It will be quite interesting to see how this all plays out. I am not going to hide the fact that no matter how I look at it, even if things seem all rosy and nice and pretty now, there are far more wildly risky and probably catastrophic outcomes down the path society has and seems to insist on taking.

No, not quite. I publish things on Facebook, et al when I want them to be public. It's the equivalent of a bulletin board for me.

When I want something to be between myself and a specific person or group of people, I make a phone call or email. Obviously it's not as restrictive as saying something in person, as you might for something truly private.

But there are degrees. The only way to keep something truly private is not to tell anyone but it's not fair to equate a private conversation with a public broadcast, just because you sometimes use the public broadcast.

You are clearly not a primary user. I'm not sure why you would think your example would be relevant. The vast majority of people post a lot of stuff and even more do not know how to prevent Facebook from tracking their movements across the internet and in real life. We used to think stalkers and state level corporate hegemons tailing people was something that dictatorships and authoritarian regimes did. Wait a minute. Maybe that hasn't changed.

>The only way to deal with an unjust world is to become so absolutely free that your very existence is an act of rebellion. -Camus

I look at what younger people share online and am routinely shocked at their willingness to open the kimono. But maybe if we all overshared, everywhere, all the time, these fascists would have 0 power.

It is quite surprising that some people really haven't caught on yet. I look back at some of the things I posted on superficially private forums in the late 90's that in retrospect, I'd never post today. I don't excuse my naivete but still, I think a lot of people (both young and old) hadn't quite wrapped their heads around the capacity for indexing and preservation of all that data. Sure, you didn't want your stuff showing up in a search engine but hey, you used a screen name!

Regardless, however misguided my ignorance may have been in 1998, I seriously don't understand how anyone would be OK posting things that could easily be incriminating (photos of their stash, videos of drunken behavior) on sites as public as Facebook.

As you mention with your quote, maybe it's a reaction to the idea that you'll never be able to curate the sober and responsible "persona" you'd like without unrealistic levels of precaution. So rather than spend your youth in constant fear and anxiety that someone will see your drunk pics, there's something liberating about just admitting that we're all human and many of us have our "responsible life" and our moments of cutting loose.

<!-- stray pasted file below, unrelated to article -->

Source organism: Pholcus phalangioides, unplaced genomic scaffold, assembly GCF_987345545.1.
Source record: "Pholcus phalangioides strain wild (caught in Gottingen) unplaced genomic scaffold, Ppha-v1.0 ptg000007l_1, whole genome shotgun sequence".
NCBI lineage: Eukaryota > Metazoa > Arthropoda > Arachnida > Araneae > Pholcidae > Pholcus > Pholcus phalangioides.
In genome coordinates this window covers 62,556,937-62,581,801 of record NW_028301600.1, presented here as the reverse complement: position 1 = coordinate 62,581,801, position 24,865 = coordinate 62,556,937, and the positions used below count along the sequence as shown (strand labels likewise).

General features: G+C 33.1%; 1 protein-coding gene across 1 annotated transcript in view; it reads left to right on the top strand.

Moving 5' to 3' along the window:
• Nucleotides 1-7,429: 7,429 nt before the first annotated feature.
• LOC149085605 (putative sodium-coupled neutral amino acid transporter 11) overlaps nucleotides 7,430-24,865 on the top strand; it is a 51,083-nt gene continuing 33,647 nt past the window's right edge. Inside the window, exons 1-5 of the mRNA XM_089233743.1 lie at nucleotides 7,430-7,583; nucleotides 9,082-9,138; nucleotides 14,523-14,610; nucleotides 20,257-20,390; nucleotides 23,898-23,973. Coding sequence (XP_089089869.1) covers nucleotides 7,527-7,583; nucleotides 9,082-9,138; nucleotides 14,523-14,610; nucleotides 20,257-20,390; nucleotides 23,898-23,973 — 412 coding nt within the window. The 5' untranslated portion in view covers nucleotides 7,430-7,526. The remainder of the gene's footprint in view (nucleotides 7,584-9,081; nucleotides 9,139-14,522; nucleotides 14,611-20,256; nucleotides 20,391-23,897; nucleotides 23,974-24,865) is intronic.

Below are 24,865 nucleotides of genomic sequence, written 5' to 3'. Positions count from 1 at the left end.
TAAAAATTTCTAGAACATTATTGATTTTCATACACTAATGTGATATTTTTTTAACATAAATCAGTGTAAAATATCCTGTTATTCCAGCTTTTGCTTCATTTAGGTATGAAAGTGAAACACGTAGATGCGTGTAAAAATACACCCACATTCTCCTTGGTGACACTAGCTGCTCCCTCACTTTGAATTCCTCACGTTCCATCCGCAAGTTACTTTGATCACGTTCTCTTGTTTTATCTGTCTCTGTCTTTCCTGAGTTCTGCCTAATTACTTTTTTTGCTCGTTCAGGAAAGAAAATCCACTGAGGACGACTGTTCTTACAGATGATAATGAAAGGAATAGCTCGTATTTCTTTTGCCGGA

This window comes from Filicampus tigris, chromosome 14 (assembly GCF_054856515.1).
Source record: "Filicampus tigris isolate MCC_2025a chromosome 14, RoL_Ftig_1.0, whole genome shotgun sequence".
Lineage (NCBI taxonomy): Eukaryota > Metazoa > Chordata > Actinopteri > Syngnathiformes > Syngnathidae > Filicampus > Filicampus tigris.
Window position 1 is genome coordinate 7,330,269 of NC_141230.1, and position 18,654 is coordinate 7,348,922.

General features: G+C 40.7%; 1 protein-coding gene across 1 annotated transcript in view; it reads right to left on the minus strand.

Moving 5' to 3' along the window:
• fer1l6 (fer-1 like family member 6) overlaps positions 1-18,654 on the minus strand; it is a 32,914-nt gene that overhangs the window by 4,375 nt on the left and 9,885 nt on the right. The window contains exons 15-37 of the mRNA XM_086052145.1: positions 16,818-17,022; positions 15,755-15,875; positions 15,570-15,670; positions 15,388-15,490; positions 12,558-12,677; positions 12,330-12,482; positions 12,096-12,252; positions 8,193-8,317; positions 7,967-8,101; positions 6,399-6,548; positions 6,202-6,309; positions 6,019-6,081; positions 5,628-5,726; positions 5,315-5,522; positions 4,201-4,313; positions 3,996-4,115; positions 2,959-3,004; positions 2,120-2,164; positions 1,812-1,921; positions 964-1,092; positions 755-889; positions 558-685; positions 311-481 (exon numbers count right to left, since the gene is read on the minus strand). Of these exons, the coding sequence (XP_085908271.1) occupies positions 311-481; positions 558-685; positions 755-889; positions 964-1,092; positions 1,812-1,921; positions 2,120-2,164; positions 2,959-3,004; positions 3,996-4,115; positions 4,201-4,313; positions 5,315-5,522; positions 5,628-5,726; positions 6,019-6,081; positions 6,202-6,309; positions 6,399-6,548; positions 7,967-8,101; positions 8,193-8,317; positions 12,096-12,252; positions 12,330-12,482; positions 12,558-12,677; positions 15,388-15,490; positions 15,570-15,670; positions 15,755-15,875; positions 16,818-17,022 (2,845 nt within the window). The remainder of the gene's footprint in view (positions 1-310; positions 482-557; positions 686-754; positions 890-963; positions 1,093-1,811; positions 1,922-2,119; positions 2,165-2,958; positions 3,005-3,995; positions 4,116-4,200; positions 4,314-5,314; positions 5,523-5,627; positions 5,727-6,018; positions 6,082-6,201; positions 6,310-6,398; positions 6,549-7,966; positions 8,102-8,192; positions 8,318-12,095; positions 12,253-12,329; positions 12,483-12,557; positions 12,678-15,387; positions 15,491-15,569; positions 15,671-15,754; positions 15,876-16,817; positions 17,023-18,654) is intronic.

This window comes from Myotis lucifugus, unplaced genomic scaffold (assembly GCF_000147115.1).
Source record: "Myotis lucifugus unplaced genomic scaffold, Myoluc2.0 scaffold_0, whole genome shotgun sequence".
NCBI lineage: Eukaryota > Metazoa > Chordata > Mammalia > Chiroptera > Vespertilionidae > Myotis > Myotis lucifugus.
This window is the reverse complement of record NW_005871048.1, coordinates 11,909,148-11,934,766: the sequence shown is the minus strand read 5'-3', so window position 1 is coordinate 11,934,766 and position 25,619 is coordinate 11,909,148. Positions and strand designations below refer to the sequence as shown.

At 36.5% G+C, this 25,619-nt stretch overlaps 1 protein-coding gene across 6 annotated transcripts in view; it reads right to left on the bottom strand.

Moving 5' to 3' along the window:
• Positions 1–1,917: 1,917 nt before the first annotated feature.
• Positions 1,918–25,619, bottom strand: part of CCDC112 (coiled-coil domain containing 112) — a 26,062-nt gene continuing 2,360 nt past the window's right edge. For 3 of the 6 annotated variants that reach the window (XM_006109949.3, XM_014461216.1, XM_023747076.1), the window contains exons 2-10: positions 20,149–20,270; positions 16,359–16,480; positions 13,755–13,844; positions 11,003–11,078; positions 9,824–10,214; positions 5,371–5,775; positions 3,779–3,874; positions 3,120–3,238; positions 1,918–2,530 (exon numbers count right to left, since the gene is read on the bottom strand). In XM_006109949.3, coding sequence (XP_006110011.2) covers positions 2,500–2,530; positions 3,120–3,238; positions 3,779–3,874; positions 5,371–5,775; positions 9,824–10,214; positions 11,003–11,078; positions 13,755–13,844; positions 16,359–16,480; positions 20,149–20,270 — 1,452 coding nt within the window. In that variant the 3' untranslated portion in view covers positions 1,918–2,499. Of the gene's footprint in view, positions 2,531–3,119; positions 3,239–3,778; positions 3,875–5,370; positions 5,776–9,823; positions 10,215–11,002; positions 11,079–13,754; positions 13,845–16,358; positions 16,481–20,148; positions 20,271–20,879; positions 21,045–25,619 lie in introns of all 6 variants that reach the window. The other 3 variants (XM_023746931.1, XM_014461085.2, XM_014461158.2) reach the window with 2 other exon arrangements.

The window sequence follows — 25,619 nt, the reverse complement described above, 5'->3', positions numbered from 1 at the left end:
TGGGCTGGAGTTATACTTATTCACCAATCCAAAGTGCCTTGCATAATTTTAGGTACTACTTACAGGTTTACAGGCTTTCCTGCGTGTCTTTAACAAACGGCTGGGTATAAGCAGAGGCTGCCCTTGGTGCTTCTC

Still boggles my mind when people post blatantly illegal activity on Twitter or Facebook though. But other than that, I try to keep a balance. When I'm out drinking with friends, any photos or videos that get taken do not go on Facebook and if they are shared at all, it's only with the people who were involved and only via less public channels. And if the behavior in question is more potentially objectionable than some drunk karaoke, the cameras stay away.

People think Facebook and other social networks help them run faster... except they run in the wrong direction.

Great piece of reporting, but the style makes it really hard to follow.

It has the form of a podcast that was transcribed to text. Yes, it would have been easier to follow if it was all audio.

It took me a few to realize when the conversation was changing from the narrator to Snowden.

> I had everything set up in such a way that my family could cut ties with me and condemn me if things went poorly. And I was okay with that; I was prepared to accept that.

Snowden was acutely aware of the consequences his actions could have. This really drives that home.

>In 2007, FBI agents carried out so-called morning raids at the homes of people who worked or had worked at the NSA, and had tried to blow the whistle on a mass surveillance program they felt had gotten out of control. One man was dragged out of the shower in his home, a gun to his head, in front of his family. Another man opened his door and soon had the house full of black-clad agents in Kevlar vests searching his home until late at night. The home of Thomas Drake, a senior executive at the NSA, was searched, his passport was cancelled and he lived under the threat of 35 years imprisonment for four years, prosecuted under the Espionage Act. He lost his job, his pension and spent everything he owned on his defense lawyer. Today he works at an Apple store in Maryland and has been able to establish that the only person, who was investigated and prosecuted, after trying to talk to his superiors about the mass surveillance, was himself.